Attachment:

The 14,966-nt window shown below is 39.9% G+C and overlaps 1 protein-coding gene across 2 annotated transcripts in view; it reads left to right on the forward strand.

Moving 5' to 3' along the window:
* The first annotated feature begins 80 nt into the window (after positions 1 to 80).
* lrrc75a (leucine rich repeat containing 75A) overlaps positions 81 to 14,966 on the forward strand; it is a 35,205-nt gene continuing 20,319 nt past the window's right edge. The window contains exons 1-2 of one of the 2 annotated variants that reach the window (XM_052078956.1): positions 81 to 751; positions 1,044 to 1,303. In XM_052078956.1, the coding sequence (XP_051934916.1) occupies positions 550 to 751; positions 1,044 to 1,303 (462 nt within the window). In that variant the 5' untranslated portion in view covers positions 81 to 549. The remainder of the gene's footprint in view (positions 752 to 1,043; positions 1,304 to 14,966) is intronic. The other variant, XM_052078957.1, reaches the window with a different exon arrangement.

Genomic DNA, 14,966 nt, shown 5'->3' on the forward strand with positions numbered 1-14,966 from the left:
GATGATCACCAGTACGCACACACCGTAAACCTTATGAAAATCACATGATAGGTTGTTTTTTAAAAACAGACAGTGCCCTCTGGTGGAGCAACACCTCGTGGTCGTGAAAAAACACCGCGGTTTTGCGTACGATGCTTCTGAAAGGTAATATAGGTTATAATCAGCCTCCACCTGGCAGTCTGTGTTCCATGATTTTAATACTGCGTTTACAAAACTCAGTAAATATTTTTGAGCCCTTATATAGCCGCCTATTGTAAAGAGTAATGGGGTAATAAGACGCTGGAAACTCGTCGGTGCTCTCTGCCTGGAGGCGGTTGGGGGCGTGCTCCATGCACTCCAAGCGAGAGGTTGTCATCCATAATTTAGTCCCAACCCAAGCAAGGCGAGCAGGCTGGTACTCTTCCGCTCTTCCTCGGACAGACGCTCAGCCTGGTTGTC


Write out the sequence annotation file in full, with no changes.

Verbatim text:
The 14,966-nt window shown below is 39.9% G+C and overlaps 1 protein-coding gene across 2 annotated transcripts in view; it reads left to right on the forward strand.

Moving 5' to 3' along the window:
* The first annotated feature begins 80 nt into the window (after positions 1 to 80).
* lrrc75a (leucine rich repeat containing 75A) overlaps positions 81 to 14,966 on the forward strand; it is a 35,205-nt gene continuing 20,319 nt past the window's right edge. The window contains exons 1-2 of one of the 2 annotated variants that reach the window (XM_052078956.1): positions 81 to 751; positions 1,044 to 1,303. In XM_052078956.1, the coding sequence (XP_051934916.1) occupies positions 550 to 751; positions 1,044 to 1,303 (462 nt within the window). In that variant the 5' untranslated portion in view covers positions 81 to 549. The remainder of the gene's footprint in view (positions 752 to 1,043; positions 1,304 to 14,966) is intronic. The other variant, XM_052078957.1, reaches the window with a different exon arrangement.

Genomic DNA, 14,966 nt, shown 5'->3' on the forward strand with positions numbered 1-14,966 from the left:
GATGATCACCAGTACGCACACACCGTAAACCTTATGAAAATCACATGATAGGTTGTTTTTTAAAAACAGACAGTGCCCTCTGGTGGAGCAACACCTCGTGGTCGTGAAAAAACACCGCGGTTTTGCGTACGATGCTTCTGAAAGGTAATATAGGTTATAATCAGCCTCCACCTGGCAGTCTGTGTTCCATGATTTTAATACTGCGTTTACAAAACTCAGTAAATATTTTTGAGCCCTTATATAGCCGCCTATTGTAAAGAGTAATGGGGTAATAAGACGCTGGAAACTCGTCGGTGCTCTCTGCCTGGAGGCGGTTGGGGGCGTGCTCCATGCACTCCAAGCGAGAGGTTGTCATCCATAATTTAGTCCCAACCCAAGCAAGGCGAGCAGGCTGGTACTCTTCCGCTCTTCCTCGGACAGACGCTCAGCCTGGTTGTC